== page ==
Maestro: Ennio Morricone’s life in music

Claudio Zonta SJ

 Claudio Zonta SJ
 Giovanni Arledler, SJ / Music / 20 October 2020

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A few years ago we dedicated an essay to the Missa Papae Francisci,[1] which Ennio Morricone, overcoming some hesitation, had composed and dedicated to Pope Francis. At the time we thought we had penned a definitive tribute to the Roman composer. He appreciated it so much that he confided in us some important observations about the music for the film The Mission and other masterpieces of many genres.

However, his sudden death, and his choice of no public funeral so as “not to disturb anyone” calls for further recognition, along with what has been said and done for him around the world. Recently the City of Rome dedicated to him the entire area of the Parco della Musica, recognizing him as an all-round composer who, in a period as culturally complex as that of recent decades, achieved significant results in different musical genres. It is not often remembered that, in addition to the 500 soundtracks for films and television series, Morricone also composed occasional music, arrangements for songs, and about 100 scores of classical music.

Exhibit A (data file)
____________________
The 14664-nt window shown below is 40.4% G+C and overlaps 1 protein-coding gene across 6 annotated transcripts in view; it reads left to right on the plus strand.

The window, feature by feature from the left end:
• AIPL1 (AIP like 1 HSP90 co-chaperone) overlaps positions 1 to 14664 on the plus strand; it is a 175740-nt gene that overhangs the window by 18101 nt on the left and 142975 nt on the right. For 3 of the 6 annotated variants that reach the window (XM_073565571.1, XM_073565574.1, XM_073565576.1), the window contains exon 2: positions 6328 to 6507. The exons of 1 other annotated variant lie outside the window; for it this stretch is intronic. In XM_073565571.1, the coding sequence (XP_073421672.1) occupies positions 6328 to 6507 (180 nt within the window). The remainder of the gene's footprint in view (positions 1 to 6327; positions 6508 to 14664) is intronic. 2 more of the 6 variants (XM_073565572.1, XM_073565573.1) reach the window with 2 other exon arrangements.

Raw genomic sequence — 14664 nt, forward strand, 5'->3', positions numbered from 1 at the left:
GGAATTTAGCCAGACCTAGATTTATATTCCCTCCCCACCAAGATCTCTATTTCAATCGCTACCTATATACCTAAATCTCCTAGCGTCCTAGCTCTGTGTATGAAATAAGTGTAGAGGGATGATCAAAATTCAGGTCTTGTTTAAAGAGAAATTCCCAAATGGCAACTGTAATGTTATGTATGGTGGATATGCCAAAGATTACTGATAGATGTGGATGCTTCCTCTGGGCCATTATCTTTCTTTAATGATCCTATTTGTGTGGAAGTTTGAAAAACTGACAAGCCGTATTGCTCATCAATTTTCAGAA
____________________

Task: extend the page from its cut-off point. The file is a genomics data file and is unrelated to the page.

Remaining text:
Studies and training

Ennio Morricone was born in Rome on November 10, 1928, to parents originally from Arpino (Frosinone). At elementary school he was in class with Sergio Leone, and then at the Conservatory of Santa Cecilia he met many other people with whom, in addition to friendship, he shared musical thoughts and professional commitment.

He graduated in trumpet, in instrumentation for band and also studied choral music and choir conducting. But it was the course and specialization in composition that influenced him most, opening up the great expressive spaces of music and leading him to venerate Maestro Goffredo Petrassi, a great cultural personality with memorable human qualities who went down in history as one of the few unforgettable composers of the second half of the 20th century.

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